An international collaboration led by New Zealand scientists has made an important discovery in the quest to help lower methane emissions from animals, according to an announcement form New Zealand's AgResearch.
The findings were published in the International Society for Microbial Ecology Journal.
AgResearch explained that the animal itself does not produce methane; rather, a group of microbes known as methanogens live in the stomach (rumen) and produce methane mainly from hydrogen and carbon dioxide when digesting feed.
The international team — which involved researchers from AgResearch and the University of Otago in New Zealand, the University of Monash in Australia, the University of Illinois in the U.S. and Hokkaido in Japan — has for the first time identified the main rumen microbes and enzymes that both produce and consume that hydrogen.
The findings are important because scientists can now begin to target the supply of hydrogen to methanogens as a new way of reducing animal methane emissions, AgResearch said. Work will now focus on screening specific compounds that can reduce the supply of hydrogen to the methane producers without compromising animal performance.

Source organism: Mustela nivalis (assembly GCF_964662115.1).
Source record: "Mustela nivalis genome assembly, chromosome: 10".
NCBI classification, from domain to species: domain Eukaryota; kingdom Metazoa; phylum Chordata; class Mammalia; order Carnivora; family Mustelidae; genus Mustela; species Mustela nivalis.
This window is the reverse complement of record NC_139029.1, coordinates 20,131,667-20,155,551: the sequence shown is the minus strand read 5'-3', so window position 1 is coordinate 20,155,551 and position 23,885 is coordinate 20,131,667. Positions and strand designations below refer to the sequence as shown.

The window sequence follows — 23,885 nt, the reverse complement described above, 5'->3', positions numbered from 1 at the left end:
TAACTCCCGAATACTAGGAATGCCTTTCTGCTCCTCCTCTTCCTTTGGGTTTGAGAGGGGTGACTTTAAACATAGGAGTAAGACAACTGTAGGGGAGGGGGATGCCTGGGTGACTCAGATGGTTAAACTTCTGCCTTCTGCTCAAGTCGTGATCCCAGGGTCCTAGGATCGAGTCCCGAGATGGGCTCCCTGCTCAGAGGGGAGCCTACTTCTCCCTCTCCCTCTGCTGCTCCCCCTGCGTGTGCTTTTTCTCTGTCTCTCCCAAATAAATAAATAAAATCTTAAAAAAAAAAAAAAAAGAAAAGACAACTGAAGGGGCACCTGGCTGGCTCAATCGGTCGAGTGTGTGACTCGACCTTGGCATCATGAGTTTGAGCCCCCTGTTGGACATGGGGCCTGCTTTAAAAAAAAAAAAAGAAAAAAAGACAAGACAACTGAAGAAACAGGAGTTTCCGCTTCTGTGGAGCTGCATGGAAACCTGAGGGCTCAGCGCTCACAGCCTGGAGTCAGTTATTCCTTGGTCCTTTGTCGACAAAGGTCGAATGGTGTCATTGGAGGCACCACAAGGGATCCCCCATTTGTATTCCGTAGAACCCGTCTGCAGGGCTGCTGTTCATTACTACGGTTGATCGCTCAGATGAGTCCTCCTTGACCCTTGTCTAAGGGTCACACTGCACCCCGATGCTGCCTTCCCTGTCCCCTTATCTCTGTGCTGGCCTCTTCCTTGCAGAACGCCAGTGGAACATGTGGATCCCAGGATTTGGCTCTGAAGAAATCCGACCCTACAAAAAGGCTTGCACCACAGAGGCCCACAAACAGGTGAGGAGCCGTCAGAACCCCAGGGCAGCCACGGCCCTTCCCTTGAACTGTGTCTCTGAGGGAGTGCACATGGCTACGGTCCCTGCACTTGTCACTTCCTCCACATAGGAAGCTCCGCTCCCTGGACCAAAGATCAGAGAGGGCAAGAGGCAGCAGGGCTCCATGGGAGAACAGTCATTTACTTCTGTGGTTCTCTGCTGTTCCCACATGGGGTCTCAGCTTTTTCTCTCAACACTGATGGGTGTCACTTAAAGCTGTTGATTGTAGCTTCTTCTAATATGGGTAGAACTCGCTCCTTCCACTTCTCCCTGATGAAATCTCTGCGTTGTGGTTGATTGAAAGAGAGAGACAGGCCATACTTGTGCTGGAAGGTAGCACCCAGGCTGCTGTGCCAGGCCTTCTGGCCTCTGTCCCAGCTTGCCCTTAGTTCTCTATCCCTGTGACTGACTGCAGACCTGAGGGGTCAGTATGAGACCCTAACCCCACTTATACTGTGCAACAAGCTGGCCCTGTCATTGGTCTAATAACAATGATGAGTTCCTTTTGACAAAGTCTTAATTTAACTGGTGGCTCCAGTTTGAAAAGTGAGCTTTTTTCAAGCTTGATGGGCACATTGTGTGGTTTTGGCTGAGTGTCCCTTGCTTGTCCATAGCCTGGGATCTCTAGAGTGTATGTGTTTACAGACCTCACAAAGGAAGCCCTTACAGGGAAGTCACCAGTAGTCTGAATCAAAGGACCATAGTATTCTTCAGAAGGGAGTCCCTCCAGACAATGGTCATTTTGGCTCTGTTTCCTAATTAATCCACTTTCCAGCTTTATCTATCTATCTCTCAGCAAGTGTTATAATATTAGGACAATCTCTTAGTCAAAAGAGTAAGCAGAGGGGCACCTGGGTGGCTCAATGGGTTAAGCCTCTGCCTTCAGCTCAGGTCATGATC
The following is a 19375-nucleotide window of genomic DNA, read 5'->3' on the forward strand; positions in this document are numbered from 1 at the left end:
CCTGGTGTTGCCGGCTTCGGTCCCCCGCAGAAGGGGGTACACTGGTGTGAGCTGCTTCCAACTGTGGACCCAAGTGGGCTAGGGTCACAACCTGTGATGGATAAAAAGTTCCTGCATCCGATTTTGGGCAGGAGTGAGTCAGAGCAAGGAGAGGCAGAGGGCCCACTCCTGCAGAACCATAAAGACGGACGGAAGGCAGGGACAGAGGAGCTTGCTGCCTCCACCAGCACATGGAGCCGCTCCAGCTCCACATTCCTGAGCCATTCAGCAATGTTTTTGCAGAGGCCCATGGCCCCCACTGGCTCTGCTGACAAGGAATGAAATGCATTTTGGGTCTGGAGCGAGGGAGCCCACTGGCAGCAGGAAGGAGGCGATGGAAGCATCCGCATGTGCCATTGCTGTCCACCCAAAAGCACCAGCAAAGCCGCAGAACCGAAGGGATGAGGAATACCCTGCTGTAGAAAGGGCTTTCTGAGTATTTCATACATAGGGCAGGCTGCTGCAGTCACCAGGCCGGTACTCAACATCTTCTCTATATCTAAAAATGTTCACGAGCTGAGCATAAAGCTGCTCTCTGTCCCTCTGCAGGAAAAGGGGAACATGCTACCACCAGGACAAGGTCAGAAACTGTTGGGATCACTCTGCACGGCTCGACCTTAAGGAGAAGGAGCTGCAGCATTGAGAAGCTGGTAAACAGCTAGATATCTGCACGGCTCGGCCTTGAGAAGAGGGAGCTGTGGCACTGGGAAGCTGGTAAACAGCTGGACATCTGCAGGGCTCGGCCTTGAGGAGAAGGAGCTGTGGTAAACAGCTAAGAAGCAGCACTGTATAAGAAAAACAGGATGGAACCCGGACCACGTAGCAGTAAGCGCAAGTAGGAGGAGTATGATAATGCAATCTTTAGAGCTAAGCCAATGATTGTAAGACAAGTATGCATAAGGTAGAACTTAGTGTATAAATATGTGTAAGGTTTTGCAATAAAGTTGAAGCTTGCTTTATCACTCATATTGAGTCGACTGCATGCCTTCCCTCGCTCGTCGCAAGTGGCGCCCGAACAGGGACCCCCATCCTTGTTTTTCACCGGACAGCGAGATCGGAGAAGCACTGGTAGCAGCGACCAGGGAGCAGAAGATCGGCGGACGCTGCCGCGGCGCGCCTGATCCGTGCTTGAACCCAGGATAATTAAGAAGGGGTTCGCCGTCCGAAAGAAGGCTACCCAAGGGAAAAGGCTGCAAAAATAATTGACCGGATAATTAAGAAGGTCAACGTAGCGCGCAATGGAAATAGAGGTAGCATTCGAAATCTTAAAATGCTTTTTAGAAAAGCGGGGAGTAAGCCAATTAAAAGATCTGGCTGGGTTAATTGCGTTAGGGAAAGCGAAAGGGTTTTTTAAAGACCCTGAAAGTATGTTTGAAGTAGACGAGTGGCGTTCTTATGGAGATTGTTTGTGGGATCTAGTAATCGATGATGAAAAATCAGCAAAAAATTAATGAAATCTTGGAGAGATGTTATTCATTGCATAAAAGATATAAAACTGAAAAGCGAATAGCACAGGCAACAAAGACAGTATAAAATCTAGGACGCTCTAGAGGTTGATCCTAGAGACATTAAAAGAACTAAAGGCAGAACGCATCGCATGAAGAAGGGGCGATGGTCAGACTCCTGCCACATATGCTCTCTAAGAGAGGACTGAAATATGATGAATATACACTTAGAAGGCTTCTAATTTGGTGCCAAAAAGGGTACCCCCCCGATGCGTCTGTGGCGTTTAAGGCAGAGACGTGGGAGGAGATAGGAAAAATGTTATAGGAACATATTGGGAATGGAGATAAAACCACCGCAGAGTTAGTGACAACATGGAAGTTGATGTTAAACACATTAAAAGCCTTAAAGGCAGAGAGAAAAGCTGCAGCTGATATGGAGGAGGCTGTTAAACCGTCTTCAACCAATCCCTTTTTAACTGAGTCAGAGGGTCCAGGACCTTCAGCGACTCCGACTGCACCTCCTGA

The research will also seek to find ways to divert hydrogen away from methanogens towards other rumen microbes that do not make methane, the announcement said.
“We’re really pleased about the progress in this research because it opens up a new approach to reducing livestock methane emissions," research program leader and AgResearch principal scientist Dr. Graeme Attwood said. "This is vital to ... ensure the farming of ruminants is sustainable into the future.”